SIDA responds; scientists push for answers over funding of Golden Rice vandalism

This is an English translation of the response by the Swedish minister of development cooperation to a letter sent by scientists protesting its funding of Masipag, a Filipino activist group linked to the recent vandalism of a Golden Rice trial. See below for a further response from Swedish scientists

Answer to questions about Swedish foreign aid to the International Rice Research Institute and the local organisation MASIPAG

For many years Swedish foreign aid has contributed to the development of agriculture in the poorest countries of the world. Sweden has, through Sida, supported both local farmer organisations such as MASIPAG, and world leading research institutes such as the International Rice Research Institute (IRRI).

The government strives to make the different parts of the Swedish foreign aid programme complementary to each other in order to create synergies. Projects that support small local farmer organisations often yield very good results in the form of e.g. exchange of knowledge, strengthened land ownership and collaborations between farmers, which contribute to increased yields and reduced pressure on the environment. Foreign aid directed towards research and development can contribute to increased knowledge and e.g. new crop varieties that in the long run can contribute to more productive agriculture. Interaction with both small-scale farmers and scientists is required to sustain the global food- and feed supply.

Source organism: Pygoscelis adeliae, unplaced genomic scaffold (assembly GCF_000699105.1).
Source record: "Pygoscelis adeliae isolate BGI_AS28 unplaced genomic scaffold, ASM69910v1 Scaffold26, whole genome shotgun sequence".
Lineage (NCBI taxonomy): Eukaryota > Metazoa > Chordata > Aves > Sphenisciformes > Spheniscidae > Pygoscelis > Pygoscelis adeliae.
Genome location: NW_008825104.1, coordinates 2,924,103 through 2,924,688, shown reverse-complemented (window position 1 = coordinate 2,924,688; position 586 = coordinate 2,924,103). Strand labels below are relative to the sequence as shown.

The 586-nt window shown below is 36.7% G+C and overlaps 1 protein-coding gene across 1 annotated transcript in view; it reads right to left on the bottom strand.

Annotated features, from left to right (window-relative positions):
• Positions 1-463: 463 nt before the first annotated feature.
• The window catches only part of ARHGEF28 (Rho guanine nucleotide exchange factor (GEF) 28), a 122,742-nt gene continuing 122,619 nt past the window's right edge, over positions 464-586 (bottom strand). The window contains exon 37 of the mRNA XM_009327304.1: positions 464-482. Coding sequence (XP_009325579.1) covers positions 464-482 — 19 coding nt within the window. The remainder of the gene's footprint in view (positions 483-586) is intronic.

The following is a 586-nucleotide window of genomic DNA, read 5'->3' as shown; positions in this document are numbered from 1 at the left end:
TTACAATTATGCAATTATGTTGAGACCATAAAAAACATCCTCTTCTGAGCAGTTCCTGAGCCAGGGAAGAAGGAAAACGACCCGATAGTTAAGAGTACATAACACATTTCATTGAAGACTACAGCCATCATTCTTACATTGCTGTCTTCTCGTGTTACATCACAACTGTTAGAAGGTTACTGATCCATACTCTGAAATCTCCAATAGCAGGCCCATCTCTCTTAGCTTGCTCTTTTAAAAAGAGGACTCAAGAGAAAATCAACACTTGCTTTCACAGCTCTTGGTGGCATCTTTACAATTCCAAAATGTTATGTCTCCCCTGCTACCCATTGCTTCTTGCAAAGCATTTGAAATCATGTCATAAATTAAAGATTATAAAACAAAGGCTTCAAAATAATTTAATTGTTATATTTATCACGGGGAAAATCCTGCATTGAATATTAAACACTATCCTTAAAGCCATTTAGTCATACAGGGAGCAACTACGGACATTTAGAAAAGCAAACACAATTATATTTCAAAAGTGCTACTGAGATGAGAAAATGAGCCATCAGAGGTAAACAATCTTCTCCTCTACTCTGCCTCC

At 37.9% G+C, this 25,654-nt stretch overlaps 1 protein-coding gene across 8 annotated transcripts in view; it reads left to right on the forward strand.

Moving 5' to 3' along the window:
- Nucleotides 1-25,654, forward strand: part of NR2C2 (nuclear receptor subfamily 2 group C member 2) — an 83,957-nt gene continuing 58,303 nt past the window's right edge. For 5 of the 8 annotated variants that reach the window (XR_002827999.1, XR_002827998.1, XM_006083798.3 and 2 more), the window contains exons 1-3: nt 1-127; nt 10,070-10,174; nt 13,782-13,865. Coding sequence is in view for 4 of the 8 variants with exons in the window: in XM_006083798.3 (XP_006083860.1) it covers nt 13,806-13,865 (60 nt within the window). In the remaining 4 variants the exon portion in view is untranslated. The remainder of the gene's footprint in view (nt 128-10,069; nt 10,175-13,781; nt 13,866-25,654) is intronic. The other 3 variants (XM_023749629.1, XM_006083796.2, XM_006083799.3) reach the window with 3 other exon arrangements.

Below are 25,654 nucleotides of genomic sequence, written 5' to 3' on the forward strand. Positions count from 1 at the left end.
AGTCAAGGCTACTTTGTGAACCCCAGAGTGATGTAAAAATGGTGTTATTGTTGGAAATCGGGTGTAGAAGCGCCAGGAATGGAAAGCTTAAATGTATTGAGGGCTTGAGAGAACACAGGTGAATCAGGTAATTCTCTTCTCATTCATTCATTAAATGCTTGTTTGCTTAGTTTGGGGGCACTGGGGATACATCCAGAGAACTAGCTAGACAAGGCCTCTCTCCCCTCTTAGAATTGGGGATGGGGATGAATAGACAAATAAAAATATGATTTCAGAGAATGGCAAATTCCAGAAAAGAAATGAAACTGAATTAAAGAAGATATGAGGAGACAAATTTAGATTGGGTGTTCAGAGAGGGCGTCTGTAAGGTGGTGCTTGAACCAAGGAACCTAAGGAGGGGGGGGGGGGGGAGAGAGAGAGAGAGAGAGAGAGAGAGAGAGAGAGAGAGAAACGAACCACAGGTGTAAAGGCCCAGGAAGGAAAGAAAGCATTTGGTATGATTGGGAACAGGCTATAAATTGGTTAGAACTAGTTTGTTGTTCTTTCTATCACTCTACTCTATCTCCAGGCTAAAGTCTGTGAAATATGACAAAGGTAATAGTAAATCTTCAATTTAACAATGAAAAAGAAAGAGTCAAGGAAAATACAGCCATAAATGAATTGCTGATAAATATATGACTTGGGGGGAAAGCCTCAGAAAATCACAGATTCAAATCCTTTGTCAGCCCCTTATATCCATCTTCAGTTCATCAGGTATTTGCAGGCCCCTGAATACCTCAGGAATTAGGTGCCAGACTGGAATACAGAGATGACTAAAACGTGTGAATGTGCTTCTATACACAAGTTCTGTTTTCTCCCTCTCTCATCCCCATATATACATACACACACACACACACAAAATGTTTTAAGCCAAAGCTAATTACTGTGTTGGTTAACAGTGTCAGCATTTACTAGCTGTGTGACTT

I appreciate that you bring forward this important information. Foreign aid intended for agricultural development should obviously never be used to finance criminal activities.

Sida has a clear mandate to conduct effective aid and combating fraud in its handling of aid efforts

Yours sincerely

Hillevi Engström
Minister for Development Cooperation
Government of Sweden

Further response from Swedish scientists:

Charlotte Petri Gornitzka
Director General
SIDA

Dear Charlotte Petri Gornitzka,

As you probably know, in a letter on October 20 to the Minister for Development Cooperation Mrs Hillevi Engström, we highlighted that aid funds from Sida figure in the vandalism of International Rice Research Institute’s (IRRI’s) field trials with Golden Rice which took place last August.

The letter was signed not only by us, but also by Nina Fedoroff, former director of the AAAS, and Robert Zeigler, director of IRRI. Hence, our letter was published in English on the day that the Swedish version went to the Ministry. The letter has been noted and commented on positively by scientists and others familiar with research oriented developmental aid to an extent that we had never dreamed of. For example, Hans Rosling – a Swedish academic with a worldwide reputation for his expertise in development issues – has about 150,000 followers of his Twitter feed. He has linked to our letter in extenso.

In her reply of Oct. 25 Hillevi Engström notes the following: